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Association of periodontal disease, oral procedures, and other clinical findings with bacterial endocarditis in dogs

Gordon D. PeddleDepartment of Clinical Studies, School of Veterinary Medicine, University of Pennsylvania, Philadelphia, PA 19104.

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Kenneth J. DrobatzDepartment of Clinical Studies, School of Veterinary Medicine, University of Pennsylvania, Philadelphia, PA 19104.

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Colin E. HarveyDepartment of Clinical Studies, School of Veterinary Medicine, University of Pennsylvania, Philadelphia, PA 19104.

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Allison AdamsDepartment of Clinical Studies, School of Veterinary Medicine, University of Pennsylvania, Philadelphia, PA 19104.

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Meg M. SleeperDepartment of Clinical Studies, School of Veterinary Medicine, University of Pennsylvania, Philadelphia, PA 19104.

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Abstract

Objective—To identify risk factors potentially associated with the development of bacterial endocarditis in dogs and determine whether periodontal disease and surgical procedures (oral and nonoral) were associated with bacterial endocarditis.

Design—Retrospective case-control study.

Animals—76 dogs with (cases) and 80 dogs without (controls) bacterial endocarditis.

Procedures—Medical records were reviewed for information on signalment, physical examination findings, recent medical history, and results of echocardiography, clinicopatho- logic testing, and necropsy.

Results—None of the dogs with endocarditis had a history of undergoing any dental or oral procedure in the 3 months prior to the diagnosis of endocarditis, and no significant difference was found between groups with regard to the prevalence of oral infection. Dogs with endocarditis were significantly more likely to have undergone a nonoral surgical procedure that required general anesthesia in the preceding 3 months or to have developed a new heart murmur or a change in intensity of an existing heart murmur. Preexisting cardiac dis-ease (congenital or acquired) was not found to be a risk factor.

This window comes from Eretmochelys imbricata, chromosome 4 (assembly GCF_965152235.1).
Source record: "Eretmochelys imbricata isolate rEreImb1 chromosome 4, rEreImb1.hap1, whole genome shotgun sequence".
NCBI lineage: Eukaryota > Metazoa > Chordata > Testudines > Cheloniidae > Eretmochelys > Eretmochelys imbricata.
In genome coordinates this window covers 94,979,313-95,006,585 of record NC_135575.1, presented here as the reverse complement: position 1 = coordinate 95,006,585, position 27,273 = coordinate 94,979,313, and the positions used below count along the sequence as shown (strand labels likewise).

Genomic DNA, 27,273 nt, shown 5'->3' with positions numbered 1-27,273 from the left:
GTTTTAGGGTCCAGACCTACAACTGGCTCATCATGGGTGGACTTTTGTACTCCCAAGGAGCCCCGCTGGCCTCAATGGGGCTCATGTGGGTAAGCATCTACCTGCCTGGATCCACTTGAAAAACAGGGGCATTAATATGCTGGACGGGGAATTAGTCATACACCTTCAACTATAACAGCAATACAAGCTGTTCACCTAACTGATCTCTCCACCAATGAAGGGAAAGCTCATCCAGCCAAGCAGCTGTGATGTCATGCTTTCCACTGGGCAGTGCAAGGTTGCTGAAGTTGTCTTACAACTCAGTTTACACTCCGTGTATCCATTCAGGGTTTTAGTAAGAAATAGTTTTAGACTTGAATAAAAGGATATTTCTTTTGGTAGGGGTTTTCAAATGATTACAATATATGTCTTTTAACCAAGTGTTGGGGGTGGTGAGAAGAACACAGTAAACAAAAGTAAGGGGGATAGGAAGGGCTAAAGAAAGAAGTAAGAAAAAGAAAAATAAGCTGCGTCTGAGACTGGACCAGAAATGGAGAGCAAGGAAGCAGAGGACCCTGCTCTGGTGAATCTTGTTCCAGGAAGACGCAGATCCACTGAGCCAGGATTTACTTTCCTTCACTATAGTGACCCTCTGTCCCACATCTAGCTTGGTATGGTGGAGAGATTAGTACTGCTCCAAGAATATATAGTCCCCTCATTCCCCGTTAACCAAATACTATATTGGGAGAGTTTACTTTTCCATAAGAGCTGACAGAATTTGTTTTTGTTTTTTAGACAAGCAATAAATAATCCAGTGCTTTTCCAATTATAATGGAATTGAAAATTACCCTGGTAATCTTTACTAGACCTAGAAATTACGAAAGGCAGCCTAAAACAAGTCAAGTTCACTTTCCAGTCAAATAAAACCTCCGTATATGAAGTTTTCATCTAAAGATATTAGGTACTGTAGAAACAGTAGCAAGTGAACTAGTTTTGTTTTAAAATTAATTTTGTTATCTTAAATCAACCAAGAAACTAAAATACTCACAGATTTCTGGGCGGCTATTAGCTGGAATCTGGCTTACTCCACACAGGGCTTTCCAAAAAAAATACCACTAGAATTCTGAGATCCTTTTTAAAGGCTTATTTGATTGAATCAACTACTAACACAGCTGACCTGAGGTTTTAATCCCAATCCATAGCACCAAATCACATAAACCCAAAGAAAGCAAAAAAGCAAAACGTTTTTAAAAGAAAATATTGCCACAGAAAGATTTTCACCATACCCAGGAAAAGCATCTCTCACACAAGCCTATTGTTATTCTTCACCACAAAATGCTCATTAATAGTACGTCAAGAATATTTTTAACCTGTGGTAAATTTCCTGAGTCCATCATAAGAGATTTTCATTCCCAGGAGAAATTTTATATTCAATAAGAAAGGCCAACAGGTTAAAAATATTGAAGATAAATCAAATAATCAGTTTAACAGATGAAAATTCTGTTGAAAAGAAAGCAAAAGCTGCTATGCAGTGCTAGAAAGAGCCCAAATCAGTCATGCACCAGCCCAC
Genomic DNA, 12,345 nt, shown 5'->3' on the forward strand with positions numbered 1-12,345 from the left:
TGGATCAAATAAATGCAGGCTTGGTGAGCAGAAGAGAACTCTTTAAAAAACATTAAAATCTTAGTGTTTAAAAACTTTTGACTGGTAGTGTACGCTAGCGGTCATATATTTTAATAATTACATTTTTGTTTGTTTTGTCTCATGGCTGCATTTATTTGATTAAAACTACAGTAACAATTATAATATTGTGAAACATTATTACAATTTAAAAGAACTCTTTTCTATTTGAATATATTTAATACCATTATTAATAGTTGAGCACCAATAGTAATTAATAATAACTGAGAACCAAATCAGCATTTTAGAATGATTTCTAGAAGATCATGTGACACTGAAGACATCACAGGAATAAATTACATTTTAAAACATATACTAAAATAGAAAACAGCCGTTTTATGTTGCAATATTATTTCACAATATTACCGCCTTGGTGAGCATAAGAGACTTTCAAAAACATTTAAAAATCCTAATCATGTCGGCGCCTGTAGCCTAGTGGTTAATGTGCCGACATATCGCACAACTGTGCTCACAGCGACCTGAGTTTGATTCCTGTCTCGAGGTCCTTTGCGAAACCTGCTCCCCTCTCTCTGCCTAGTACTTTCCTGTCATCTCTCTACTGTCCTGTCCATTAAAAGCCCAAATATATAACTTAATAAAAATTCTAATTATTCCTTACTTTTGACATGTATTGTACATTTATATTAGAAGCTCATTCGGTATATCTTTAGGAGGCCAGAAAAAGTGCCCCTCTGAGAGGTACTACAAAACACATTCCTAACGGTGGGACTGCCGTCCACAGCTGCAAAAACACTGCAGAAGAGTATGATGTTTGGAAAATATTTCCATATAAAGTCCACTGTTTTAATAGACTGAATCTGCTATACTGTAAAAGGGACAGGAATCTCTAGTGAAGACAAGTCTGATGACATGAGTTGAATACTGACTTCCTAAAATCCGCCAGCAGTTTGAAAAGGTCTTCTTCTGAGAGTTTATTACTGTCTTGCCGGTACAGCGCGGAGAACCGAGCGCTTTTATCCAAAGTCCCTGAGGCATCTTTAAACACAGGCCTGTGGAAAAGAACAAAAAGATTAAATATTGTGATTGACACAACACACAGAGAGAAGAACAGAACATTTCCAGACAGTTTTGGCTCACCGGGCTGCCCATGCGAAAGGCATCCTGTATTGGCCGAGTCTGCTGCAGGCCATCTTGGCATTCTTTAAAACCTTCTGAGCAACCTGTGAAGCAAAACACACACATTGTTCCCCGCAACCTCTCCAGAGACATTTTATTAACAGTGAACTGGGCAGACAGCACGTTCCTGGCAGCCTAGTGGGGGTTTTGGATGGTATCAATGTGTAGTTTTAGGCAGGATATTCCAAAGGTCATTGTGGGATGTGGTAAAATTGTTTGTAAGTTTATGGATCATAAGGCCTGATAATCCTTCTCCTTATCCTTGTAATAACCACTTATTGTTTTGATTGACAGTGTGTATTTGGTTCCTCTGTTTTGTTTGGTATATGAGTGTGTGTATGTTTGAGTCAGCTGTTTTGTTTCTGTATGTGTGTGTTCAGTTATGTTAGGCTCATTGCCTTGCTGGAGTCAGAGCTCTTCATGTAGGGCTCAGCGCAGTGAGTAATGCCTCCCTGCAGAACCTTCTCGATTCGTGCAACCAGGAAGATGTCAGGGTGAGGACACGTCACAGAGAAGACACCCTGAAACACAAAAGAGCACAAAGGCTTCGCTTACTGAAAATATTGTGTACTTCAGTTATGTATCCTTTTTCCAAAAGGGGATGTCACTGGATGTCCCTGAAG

Conclusions and Clinical Relevance—Results did not provide any evidence of an association between bacterial endocarditis in dogs and either dental or oral surgical procedures or oral infection. Findings suggested that the routine use of prophylactic antimicrobial administration in dogs undergoing oral procedures needs to be reevaluated.

Abstract

Objective—To identify risk factors potentially associated with the development of bacterial endocarditis in dogs and determine whether periodontal disease and surgical procedures (oral and nonoral) were associated with bacterial endocarditis.

Design—Retrospective case-control study.

Animals—76 dogs with (cases) and 80 dogs without (controls) bacterial endocarditis.

Procedures—Medical records were reviewed for information on signalment, physical examination findings, recent medical history, and results of echocardiography, clinicopatho- logic testing, and necropsy.

Results—None of the dogs with endocarditis had a history of undergoing any dental or oral procedure in the 3 months prior to the diagnosis of endocarditis, and no significant difference was found between groups with regard to the prevalence of oral infection. Dogs with endocarditis were significantly more likely to have undergone a nonoral surgical procedure that required general anesthesia in the preceding 3 months or to have developed a new heart murmur or a change in intensity of an existing heart murmur. Preexisting cardiac dis-ease (congenital or acquired) was not found to be a risk factor.

Conclusions and Clinical Relevance—Results did not provide any evidence of an association between bacterial endocarditis in dogs and either dental or oral surgical procedures or oral infection. Findings suggested that the routine use of prophylactic antimicrobial administration in dogs undergoing oral procedures needs to be reevaluated.

Contributor Notes

Address correspondence to Dr. Peddle.